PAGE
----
Some House Republicans joined Democrats yesterday in the tongue-lashing Environmental Protection Agency administrator Anne M. Gorsuch has been getting on Capitol Hill recently, even as the White House appeared to be coming to her defense.
Under heavy bipartisan fire for her proposed budget cuts and policy changes at EPA, Gorsuch nonetheless got a telephone call last weekend from President Reagan "just telling her she was doing a good job and to keep it up," according to an aide.
Other EPA and White House sources confirmed that high-level complaints about Gorsuch's frosty inaccessibility to state officials, industry executives and even her own senior managers had subsided over the past 10 days. "All the right people are attacking her to make her look good up here," summed up one official.
Gorsuch kept at it before the House energy and commerce subcommittee on natural resources and the environment, defending her sharp cuts in EPA's research and development budget as needed to correct duplication, sloppy research and overmanagement.
EPA's office of research and development appears to have "a higher priority on paperwork than on research," she said, and it suffers from "an atmosphere of continuous crisis management." Calling the situation "tragic," Gorsuch said she was reorganizing the office toward research with "more relevance to the agency's regulatory program."
She promised subcommittee Chairman Rep. James H. Scheuer (D-N.Y.) that EPA would research the long-term health effects of synthetic fuels, some of which have been linked to cancer and birth defects in laboratory animals. But Rep. Albert V. Gore Jr. (D-Tenn.) accused her of a lack of candor since her 1983 budget proposal shows zero funding for long-term health research.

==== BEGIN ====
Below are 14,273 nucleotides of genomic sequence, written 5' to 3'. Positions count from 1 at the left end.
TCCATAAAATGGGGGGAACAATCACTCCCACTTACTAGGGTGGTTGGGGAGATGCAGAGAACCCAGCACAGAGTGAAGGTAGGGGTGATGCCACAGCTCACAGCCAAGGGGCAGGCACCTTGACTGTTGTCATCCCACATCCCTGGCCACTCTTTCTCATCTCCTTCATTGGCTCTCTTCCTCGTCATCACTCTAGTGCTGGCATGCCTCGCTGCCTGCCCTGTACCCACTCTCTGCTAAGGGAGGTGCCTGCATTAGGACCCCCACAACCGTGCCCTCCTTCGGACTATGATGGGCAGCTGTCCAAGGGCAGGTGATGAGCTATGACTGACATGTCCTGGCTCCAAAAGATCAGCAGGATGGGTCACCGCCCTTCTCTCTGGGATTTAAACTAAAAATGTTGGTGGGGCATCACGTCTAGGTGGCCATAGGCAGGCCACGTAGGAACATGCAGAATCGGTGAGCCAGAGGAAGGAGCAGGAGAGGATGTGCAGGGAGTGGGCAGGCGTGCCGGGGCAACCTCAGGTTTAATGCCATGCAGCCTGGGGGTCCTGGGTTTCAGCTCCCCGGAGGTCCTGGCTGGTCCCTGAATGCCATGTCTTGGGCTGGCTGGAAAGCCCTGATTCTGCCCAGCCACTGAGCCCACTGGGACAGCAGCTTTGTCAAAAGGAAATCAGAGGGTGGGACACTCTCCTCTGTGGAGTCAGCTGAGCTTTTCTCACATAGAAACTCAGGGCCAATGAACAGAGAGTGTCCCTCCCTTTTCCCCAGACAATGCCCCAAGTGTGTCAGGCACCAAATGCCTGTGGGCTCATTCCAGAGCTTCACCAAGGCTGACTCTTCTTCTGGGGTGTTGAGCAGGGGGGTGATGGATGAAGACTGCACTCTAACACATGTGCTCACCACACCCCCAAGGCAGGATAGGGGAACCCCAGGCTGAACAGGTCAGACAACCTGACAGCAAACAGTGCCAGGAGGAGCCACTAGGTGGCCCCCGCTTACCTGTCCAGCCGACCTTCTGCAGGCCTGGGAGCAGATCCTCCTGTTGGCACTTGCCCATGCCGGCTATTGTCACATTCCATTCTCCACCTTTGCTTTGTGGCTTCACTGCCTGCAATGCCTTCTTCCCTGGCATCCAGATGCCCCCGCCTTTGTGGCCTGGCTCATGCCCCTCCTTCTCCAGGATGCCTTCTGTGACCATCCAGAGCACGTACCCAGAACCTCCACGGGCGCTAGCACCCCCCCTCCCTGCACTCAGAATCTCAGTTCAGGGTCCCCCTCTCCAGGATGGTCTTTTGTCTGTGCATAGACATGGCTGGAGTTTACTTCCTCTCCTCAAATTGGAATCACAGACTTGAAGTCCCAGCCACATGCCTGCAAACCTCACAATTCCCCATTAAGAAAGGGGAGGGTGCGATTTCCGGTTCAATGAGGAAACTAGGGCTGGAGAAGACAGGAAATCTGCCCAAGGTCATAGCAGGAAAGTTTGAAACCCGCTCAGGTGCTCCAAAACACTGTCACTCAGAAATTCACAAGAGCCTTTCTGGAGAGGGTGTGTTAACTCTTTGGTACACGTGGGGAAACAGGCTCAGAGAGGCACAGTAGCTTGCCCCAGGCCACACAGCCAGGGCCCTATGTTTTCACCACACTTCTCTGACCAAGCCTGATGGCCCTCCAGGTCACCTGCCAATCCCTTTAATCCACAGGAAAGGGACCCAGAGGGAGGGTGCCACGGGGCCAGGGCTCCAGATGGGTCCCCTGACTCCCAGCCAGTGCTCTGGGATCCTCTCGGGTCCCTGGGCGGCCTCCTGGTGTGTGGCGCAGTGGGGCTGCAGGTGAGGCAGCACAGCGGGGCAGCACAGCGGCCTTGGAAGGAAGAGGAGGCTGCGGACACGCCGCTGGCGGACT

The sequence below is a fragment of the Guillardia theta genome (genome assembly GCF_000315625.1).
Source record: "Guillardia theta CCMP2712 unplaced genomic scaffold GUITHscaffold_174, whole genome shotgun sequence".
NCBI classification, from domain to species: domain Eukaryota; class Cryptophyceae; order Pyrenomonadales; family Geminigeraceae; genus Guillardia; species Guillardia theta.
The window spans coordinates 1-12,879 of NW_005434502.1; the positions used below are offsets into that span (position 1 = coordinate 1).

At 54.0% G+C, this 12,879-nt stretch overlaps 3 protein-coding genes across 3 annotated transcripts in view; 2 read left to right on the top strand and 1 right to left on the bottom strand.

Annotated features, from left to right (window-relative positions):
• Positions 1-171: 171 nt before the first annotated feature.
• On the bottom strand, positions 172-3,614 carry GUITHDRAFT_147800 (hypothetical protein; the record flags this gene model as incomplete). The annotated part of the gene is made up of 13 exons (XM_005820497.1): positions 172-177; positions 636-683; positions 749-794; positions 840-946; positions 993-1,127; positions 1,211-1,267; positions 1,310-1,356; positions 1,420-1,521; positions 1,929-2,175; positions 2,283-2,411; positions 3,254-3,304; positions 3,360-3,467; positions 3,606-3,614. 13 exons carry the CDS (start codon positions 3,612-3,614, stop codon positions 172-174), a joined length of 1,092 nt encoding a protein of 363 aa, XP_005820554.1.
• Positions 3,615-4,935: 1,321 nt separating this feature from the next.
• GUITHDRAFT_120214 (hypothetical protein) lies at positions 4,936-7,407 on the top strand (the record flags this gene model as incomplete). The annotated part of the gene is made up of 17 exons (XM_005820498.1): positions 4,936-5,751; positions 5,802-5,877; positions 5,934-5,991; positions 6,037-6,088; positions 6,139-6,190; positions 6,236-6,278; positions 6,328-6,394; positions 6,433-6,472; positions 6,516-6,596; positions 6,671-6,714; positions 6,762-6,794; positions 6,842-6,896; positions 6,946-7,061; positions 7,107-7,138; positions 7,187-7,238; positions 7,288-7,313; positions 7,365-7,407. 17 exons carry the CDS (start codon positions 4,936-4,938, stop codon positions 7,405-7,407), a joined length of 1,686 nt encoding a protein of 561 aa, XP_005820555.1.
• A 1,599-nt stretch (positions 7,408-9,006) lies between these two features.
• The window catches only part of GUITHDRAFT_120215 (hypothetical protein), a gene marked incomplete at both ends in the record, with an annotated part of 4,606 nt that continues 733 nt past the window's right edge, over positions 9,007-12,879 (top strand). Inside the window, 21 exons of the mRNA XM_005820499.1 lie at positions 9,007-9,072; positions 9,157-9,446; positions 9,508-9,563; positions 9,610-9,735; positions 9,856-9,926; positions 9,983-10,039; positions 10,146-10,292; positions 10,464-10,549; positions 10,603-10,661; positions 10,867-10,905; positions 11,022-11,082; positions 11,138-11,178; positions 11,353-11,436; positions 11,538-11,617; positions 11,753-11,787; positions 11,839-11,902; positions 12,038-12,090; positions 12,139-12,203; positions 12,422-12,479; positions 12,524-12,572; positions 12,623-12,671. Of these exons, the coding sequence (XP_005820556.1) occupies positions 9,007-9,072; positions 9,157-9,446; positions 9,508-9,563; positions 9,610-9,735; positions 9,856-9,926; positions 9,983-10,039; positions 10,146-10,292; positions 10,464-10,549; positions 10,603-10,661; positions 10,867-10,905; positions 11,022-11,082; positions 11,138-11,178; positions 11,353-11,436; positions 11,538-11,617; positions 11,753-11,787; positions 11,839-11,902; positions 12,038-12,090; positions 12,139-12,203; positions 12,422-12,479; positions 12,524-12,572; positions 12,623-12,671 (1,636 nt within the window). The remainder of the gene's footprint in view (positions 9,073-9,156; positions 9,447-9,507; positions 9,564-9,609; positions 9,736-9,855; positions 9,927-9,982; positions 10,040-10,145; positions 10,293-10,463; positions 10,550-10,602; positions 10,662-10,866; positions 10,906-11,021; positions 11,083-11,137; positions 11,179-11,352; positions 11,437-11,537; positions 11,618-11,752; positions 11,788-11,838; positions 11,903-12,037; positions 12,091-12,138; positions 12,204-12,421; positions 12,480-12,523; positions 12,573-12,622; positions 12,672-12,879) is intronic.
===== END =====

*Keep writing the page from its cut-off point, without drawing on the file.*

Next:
"The game is up. The glittering generalities are not going to cut it any more," Gore said. "You may just need to change your approach."
Gorsuch responded that she could keep her promise and have her budget too, using other line items. Her statement noted that most long term research is to be handled at the National Institutes of Health.
Rep. Claudine Schneider (R-R.I.), who has repeatedly attacked administration subsidies to industry as bad economics, voiced concern that Gorsuch's plans to boost peer review of EPA research "may be just a polite word for political censorship."
Another House committee had attacked Gorsuch and her deputy, Dr. John Hernandez, on Wednesday for holding a series of private scientific review meetings with chemical industry representatives during debate on regulation of chemicals in which they had an interest.
Rep. William Carney (R-N.Y.) joined in the general worry over Gorsuch's pending research budget cuts, saying he was "appalled" by them and had "no confidence in your magic solutions."